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Oil and gas: Battle to exploit hidden riches

 

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Financial Times: Oil and gas: Battle to exploit hidden riches

By Sharmila Devi

Published: May 15 2008 04:20 | Last updated: May 15 2008 04:20

When the United Arab Emirates is listed among the world’s top 10 oil producers, the UAE’s name could easily be substituted for that of Abu Dhabi.

The emirate – which is the nation’s capital – is home to about 95 per cent of the UAE’s proven oil reserves and 90 per cent of its proven gas reserves.

But, like other countries in the region, rising drilling and riggings costs, combined with shortages of skilled personnel and equipment, are affecting Abu Dhabi’s expansion plans.

The emirate embarked on a multibillion-dollar programme a few years ago to increase oil production to 4m barrels a day, through the development of new and old fields, by the end of the decade. However, tight market conditions have meant delays seem inevitable.

Abu Dhabi’s current production is around 2.6m b/d.

“Things are moving more slowly than planned, mainly because of the tight markets in labour, services and materials,” says Ross Cassidy, an analyst at Wood Mackenzie.

Officials say 4m b/d is still the target, with the ambition to reach it as quickly as possible, but there is a recognition that it will “take as long as it takes”.

A report by the Centre for Global Energy Studies in London said in April that the UAE would boost oil production by more than 10 per cent to 3m b/d in 2012 – below earlier targets – as part of Opec plans to manage resources.

The UAE has proven oil reserves of about 97.6bn barrels, according to the US’s Energy Information Administration, the fifth largest in the region, and there remains scope to increase production at numerous underdeveloped fields.

Abu Dhabi is also one of the few Gulf countries where international companies are able to be fully operational. However, although there is no income tax in the UAE, oil companies remain an exception and pay 50 per cent or more, making for tight margins of an estimated $1 per barrel.

The 75-year-old onshore and offshore oil concessions granted to foreign companies are set to expire in 2014 and 2018 respectively. Little has been said publicly about negotiations as the international oil companies try to get a better deal when the concessions are renewed.

Another area where Abu Dhabi is seeking to expand is with non-associated gas. The UAE’s gas reserves are estimated to be the fifth largest in the world, with proven reserves of 214 trillion cubic feet.

A significant development expected this year is the award of a $10bn sour gas contract by the Abu Dhabi National Oil Company (Adnoc) to develop the Shah field.

The notoriously secretive company has kept its cards close to its chest, butConocoPhillips said in April it expected to be “working” on the project. Royal Dutch Shell and Occidental had been viewed as frontrunners during the months-long negotiations.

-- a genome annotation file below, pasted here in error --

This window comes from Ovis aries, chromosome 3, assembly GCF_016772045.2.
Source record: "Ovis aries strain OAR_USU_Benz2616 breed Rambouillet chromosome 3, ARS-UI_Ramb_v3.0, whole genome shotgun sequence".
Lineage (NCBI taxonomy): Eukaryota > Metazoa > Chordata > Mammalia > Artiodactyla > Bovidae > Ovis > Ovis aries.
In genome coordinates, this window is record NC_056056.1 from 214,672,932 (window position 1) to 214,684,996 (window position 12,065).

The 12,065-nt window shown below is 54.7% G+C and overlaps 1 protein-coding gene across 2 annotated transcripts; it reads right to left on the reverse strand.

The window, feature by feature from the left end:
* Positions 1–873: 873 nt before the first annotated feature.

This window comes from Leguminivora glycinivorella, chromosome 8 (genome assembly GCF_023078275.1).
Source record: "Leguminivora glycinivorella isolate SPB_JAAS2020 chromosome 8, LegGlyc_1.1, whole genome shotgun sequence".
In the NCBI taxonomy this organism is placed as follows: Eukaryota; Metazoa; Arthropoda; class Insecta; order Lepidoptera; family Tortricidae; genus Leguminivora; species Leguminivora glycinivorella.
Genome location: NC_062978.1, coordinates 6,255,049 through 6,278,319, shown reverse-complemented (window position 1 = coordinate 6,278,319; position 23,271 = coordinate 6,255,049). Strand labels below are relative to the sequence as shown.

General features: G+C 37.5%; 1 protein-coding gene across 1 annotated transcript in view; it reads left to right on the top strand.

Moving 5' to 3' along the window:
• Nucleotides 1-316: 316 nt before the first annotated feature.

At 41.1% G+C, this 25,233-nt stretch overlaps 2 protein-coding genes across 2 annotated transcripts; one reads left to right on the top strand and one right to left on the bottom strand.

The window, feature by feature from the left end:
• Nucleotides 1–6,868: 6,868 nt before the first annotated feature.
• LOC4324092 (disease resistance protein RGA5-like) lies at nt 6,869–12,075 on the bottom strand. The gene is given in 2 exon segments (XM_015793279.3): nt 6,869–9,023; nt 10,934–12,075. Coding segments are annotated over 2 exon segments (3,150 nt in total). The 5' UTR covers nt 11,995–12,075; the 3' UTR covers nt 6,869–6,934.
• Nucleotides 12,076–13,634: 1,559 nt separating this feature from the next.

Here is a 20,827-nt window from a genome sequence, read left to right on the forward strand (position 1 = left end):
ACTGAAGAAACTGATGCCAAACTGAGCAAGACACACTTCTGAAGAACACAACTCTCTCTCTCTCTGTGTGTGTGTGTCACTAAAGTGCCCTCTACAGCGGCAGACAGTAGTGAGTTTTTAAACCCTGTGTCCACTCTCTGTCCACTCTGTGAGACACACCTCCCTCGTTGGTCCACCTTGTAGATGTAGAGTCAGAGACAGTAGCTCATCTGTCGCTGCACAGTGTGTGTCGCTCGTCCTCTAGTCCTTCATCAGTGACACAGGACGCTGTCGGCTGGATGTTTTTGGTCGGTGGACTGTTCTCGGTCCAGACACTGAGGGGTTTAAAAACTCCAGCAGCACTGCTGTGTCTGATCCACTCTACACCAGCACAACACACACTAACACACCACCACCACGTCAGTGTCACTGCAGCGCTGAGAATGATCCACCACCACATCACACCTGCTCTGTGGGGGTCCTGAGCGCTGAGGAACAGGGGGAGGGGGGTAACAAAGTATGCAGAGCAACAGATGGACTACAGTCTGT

“Hopefully, there will be an announcement that we will be working together in the next month or two,” Jim Mulva, Conoco’s chief executive, told the FT in Houston.

“ConocoPhillips’ win was a surprise as the industry expected Shell or Occidental to win,” said Mr Cassidy. “The company’s sour gas experience and aggressive bid perhaps gave it a competitive edge over its rivals, but it remains a very challenging project.”

Yet there have also been difficulties with Abu Dhabi’s gas expansion plans.

Officials had initially put the development of the Bab and Shah fields out to joint tender, hoping the two would eventually produce 3bn cu ft a day towards meeting rising demand for power generation and energy intensive industries.

But the development of the Bab field has been delayed, mainly because of the scarcity of specialised equipment needed for the sour gas project. The lead time for some equipment is 18 months to two years, experts say.

Adnoc elected to re-tender just for Shah as it is less complex and has higher liquid yields, analysts say.

A large portion of Abu Dhabi’s gas is sour gas, which requires expensive and complicated production techniques to reduce high levels of toxic hydrogen sulphide.

In an attempt to help the emirates meet soaring demand for gas for power generation, water desalination and industry as the UAE’s economies expand, a project called Dolphin, that imports 2bn cu ft a day from Qatar to Abu Dhabi, went online last year. That was a landmark because it was the first export pipeline within the region, said Mr Cassidy.

But plans to increase its capacity to 3.2bn cu ft a day are unlikely to materialise any time soon because of a moratorium Qatar’s North Field until 2010.

Occidental Petroleum of the US and Total of France are Abu Dhabi’s partners in Dolphin, which carries gas from Qatar’s North Field gas reservoir to the UAE and Oman.

“It seems hard to believe there’s a gas supply shortfall,” says Mr Cassidy. “But gas is needed to support oil production as well as meet domestic demand and the whole region is facing supply pressures.”

 

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